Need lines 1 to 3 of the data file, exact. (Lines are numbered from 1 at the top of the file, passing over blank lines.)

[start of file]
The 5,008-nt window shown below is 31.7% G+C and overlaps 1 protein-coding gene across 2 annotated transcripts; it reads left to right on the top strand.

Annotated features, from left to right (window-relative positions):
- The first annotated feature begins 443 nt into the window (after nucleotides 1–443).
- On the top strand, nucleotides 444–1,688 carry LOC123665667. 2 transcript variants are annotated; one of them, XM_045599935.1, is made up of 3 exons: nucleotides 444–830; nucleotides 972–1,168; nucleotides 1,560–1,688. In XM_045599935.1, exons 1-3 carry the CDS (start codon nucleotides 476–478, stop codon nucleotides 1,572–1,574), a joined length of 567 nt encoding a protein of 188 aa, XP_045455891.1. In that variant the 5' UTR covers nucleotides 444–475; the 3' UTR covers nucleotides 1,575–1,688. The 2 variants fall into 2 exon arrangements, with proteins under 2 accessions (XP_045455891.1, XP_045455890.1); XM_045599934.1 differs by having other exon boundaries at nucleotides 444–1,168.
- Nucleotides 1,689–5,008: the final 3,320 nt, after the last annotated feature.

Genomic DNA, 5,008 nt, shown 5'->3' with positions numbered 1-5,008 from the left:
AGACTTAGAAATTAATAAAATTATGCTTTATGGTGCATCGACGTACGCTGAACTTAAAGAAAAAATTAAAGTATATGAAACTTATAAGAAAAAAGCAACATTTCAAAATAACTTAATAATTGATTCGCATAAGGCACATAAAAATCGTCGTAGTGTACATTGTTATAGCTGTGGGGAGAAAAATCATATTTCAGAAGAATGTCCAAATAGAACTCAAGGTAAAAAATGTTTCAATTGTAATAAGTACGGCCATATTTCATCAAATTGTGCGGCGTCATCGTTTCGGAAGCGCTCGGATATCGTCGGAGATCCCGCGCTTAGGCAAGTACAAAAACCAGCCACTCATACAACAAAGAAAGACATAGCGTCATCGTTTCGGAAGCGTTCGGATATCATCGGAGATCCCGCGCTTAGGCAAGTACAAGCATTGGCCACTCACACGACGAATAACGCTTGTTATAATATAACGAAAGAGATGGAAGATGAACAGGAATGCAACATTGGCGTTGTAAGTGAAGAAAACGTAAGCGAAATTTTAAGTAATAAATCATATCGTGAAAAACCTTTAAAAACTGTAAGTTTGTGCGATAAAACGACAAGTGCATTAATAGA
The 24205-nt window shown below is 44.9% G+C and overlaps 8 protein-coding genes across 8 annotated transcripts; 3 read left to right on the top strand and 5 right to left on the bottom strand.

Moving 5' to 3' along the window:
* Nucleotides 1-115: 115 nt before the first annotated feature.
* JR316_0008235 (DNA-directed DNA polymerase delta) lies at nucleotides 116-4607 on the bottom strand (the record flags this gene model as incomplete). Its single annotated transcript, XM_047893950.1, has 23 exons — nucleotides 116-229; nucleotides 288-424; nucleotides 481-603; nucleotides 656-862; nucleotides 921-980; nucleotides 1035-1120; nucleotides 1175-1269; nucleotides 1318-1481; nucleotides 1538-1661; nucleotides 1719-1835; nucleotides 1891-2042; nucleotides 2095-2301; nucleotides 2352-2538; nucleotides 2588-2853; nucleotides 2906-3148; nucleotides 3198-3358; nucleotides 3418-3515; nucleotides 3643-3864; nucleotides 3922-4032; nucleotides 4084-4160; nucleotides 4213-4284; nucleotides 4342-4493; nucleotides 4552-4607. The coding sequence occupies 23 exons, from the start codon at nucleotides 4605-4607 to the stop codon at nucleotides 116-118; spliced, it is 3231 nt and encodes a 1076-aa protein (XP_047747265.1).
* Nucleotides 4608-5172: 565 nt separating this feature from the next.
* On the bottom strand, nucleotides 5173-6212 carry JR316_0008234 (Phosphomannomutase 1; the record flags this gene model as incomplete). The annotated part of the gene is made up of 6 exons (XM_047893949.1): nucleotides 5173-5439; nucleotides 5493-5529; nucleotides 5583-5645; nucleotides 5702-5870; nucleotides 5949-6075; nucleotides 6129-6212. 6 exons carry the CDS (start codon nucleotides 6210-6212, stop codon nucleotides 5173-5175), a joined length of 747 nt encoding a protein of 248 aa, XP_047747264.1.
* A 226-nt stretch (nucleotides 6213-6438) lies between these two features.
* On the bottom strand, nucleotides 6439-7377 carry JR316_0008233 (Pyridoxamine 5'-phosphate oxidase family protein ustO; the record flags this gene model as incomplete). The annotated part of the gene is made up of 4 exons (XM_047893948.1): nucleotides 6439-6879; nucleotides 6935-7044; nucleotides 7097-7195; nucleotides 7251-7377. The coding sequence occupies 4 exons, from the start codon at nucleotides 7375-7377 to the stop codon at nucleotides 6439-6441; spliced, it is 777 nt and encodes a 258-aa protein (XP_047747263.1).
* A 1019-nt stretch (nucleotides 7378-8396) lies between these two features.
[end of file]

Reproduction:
The 5,008-nt window shown below is 31.7% G+C and overlaps 1 protein-coding gene across 2 annotated transcripts; it reads left to right on the top strand.

Annotated features, from left to right (window-relative positions):
- The first annotated feature begins 443 nt into the window (after nucleotides 1–443).